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By Nadia Persaud

Leasing versus Buying Equipment 

By Hina Jasim

Greg Heller, owner of the ‘Chef Upstairs’ believes in buying your restaurant equipment.

“It’s better to buy your restaurant equipment, even more so if you’re an independent restaurant,” Heller said.

Restaurant owners across Toronto have two options with their equipment: either buying or leasing it. There are several restaurant equipment vendors who do renting and selling separately, or have the option of both. There are many different points in choosing either option for restaurateurs, but it depends on the size and type of restaurant. Companies like Nella Cutlery and Russell Food Ltd. are ones who lease their restaurant equipment, Dinetz is one who sells. There are pros and cons for both choices, but it relies on the type of restaurant equipment you’re looking for.


By Jessica Lee

So you’ve decided that you want to try running a restaurant. Maybe you have a great idea or you’re a fantastic cook. But hold on for a moment there. Just being a good chef or having a great concept doesn’t mean your restaurant will succeed.

According to Heather and Andy Dismore, authors of Running a Restaurant for Dummies, there are key traits a person must have to be suited to the food business. In their book, they list passion, presence, creativity, tolerance, flexibility, positivity, leadership, business sense, and schmoozability.

Out of all the traits, the Dismores believe that business sense and schmoozability are the most important traits to succeeding.


By Kaitlynn Ford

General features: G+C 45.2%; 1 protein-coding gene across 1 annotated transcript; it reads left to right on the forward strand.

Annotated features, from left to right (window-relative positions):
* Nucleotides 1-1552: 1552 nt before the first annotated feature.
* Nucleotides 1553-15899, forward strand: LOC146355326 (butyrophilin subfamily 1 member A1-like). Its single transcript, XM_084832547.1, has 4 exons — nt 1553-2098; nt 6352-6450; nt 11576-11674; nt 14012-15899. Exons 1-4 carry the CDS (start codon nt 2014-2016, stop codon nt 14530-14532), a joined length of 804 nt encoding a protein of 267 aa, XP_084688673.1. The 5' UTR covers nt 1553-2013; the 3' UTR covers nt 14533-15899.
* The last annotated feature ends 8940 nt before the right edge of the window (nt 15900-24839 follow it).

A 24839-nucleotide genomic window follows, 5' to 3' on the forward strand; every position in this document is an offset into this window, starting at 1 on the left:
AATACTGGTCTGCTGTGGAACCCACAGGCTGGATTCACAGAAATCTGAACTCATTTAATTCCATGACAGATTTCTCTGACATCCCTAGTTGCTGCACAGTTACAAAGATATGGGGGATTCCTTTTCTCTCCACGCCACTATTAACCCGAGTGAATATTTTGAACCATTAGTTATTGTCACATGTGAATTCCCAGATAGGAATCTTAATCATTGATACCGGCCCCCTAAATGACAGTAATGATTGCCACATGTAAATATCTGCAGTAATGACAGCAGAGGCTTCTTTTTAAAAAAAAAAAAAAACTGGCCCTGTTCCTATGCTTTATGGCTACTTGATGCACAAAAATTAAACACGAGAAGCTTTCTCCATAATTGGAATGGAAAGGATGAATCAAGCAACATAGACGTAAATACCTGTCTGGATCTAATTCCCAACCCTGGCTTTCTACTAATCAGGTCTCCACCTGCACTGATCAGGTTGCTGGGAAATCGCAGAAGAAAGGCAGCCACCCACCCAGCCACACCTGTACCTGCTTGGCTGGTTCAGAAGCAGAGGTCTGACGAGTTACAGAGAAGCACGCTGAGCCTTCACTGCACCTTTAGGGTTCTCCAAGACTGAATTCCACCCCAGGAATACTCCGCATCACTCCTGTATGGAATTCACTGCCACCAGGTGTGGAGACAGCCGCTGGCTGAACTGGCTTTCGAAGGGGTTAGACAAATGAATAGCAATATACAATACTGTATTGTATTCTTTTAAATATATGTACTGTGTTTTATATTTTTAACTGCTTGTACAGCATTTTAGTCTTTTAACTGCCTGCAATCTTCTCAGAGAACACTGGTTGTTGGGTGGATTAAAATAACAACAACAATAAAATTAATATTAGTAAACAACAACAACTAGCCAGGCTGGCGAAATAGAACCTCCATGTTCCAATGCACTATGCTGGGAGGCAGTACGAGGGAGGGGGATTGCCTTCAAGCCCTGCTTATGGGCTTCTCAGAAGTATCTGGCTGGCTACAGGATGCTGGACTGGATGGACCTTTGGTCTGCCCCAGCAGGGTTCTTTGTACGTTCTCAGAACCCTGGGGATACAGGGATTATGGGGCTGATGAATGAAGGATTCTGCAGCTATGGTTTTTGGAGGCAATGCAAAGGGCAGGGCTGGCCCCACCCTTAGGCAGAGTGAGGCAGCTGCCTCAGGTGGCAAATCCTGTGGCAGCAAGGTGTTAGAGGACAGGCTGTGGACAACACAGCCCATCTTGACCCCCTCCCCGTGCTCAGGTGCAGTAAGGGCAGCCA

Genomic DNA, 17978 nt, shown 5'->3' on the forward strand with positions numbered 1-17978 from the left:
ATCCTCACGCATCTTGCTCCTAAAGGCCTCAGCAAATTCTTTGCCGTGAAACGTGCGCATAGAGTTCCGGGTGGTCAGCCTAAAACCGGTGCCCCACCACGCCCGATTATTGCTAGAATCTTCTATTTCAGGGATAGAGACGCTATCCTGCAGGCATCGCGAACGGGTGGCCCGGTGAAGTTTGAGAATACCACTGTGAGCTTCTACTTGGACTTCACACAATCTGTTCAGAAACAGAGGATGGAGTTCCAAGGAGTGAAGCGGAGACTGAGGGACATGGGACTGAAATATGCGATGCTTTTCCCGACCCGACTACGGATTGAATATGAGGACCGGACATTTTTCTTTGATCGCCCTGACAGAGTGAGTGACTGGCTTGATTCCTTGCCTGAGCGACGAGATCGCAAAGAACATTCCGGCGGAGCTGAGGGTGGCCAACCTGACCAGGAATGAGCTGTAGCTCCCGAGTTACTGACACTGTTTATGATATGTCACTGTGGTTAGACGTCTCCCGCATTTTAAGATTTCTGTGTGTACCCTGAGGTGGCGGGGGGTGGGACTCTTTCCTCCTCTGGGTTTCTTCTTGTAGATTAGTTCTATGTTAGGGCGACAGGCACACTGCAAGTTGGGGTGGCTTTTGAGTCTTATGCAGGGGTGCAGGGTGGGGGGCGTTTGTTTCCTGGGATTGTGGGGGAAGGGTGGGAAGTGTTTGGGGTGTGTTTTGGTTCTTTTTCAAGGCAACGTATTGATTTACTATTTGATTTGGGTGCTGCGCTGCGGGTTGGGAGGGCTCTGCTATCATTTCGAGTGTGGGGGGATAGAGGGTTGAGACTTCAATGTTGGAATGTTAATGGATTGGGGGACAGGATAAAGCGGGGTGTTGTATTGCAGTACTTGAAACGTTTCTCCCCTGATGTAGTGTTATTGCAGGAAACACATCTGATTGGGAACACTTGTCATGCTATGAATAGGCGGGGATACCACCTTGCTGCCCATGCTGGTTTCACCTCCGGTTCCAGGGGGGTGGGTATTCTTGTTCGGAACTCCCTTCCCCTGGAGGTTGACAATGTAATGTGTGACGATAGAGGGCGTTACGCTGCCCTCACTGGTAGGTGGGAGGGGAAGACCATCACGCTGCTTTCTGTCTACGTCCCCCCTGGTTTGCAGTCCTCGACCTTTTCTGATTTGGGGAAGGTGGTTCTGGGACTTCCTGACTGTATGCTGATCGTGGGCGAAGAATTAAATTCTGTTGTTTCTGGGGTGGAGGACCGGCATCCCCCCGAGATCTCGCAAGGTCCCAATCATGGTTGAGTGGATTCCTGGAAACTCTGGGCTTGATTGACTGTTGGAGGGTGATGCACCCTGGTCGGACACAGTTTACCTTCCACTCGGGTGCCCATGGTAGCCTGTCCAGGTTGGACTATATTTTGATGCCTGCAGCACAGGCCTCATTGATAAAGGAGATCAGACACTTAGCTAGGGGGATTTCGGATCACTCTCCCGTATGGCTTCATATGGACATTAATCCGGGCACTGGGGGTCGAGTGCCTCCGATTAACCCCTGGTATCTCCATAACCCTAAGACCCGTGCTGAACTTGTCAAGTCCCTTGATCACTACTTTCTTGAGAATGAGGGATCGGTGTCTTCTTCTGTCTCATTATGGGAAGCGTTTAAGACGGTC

Marketing is the best way a restaurateur can distinguish their eatery from its competitors. At the very least, they should know their target demographic, the image they want to project and the avenues and types of media they plan to use for their advertising.

“There are a lot of people using online right now to search for restaurants and we educate them on the importance of being online, because there are so many other websites out there and if their brand is not portrayed in the right way,” Pantelly Damoulianos, the Vice President of Dine.TO, said. “It could harm their business.”

Promotion Agency 

By Nadia Persaud

Red Tape

By Yeamrot Taddese

Liquor licence, check.  No smoking signs, check.  Elevator safety requirement, check.  Alarm system, check. Correct kitchen sink positioning, check.

If your regulatory compliance checklist looks like this, you’re probably less than a quarter of the way to completing your requirement before you could open a full-service restaurant.

In addition to hiring, firing, serving and purchasing, many restaurateurs have to deal with painstaking paperwork and scattered administration to stay in line with regulatory laws.

Reputation Management 

By Kaitlynn Ford


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